A similar pattern held for December 2022 to December 2023: Nevada was unusual in the West for suffering a decline in new firms.

Is the Commerce Tax Hurting Us?

Tax rates vary across business types, which invites political maneuvering. The low rate on telecommunications (.136 of one percent) was a concession to industry lobbyists, writes the Tax Foundation.

The gross receipts tax also has a subtler effect on a company’s size and nature. It penalizes each transaction that generates sales, such as hiring someone to sell shirts.

The firm would gain by merging with another firm with a shirt salesperson. Thus, the tax encourages firms to merge with their suppliers. Economists, always looking for fancy phrases, call this vertical integration. Vertical integration makes firms larger. It also discourages competition among suppliers because the firm buys shirts from itself rather than from someone who offers them at a slight discount.

The gross receipts tax also slows the development of the economy by discouraging transactions and blocking the production of complex goods, which require more steps. For example, ee get a phone that can send text messages but not images.

The tax is inefficient because it does not encourage firms to produce as much as they can with their workers and machines. In principle, the market, not the government, should set most prices, because the market reflects what buyers want and what sellers can provide. Tax rates should be neutral to allow the market to set prices. That is, they should apply the same way to all industries.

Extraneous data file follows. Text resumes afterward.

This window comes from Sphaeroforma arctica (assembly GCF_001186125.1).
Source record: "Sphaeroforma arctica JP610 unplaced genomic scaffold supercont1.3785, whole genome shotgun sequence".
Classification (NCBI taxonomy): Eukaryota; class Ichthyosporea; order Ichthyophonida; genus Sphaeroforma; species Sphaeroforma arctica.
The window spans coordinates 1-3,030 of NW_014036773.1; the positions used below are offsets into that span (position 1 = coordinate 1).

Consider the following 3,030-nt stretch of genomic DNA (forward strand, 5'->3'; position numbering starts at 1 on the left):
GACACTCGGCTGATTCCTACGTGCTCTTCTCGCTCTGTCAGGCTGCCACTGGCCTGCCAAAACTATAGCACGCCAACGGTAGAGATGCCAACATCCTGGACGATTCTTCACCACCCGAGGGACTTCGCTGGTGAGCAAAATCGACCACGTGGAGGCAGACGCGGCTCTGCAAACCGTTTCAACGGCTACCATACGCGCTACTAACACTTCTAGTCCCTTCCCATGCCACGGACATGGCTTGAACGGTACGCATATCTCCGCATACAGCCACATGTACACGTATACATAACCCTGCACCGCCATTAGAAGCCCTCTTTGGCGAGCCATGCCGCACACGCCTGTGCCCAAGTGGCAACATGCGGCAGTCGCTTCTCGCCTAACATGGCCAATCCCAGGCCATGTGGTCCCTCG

However, the gross receipts tax in Nevada is higher for educational services than for mining. This induces firms to move from education to mining, slowing learning and the growth of human capital.

Finally, the turnover tax is unfair. It makes sense to tax profits because these result from good luck. It does not make sense to tax labor twice – through gross receipts and again through the payroll. Over time, as production inevitably becomes complex, the rising tax forces firms to raise prices, impoverishing already poo consumers.

Other States’ Responses to the Gross Receipts Tax

The states recognize these problems with the gross receipts tax and have tinkered with it.

Texas permits the firm to deduct wages, or the production cost of goods sold from its tax base. The result is to make labor-intensive firms less so. In other words, they will rely on labor less than before, which is not all bad. The firm must diversify its inputs, which shields it from certain risks. A hamburger joint will not lose so much from a hike in the minimum wage.

But Nevada has a peculiar rule. It lets the firm deduct half of its liability for paying the Commerce Tax in the previous four quarters from payroll taxes. This encourages the firm to do the things that make the Commerce Tax costly – to make more transactions, to buy from outside suppliers, to increase output, and resist vertical integration, all of which is good for the economy.

But the dependence on the prior year may touch off sharp, dizzying changes. Last year, the firm began hiring part-time workers. Now it hires even more, although it is more used to full-time workers. The rule also increases the Commerce Tax’s share of all business tax revenues over time, magnifying its distortions.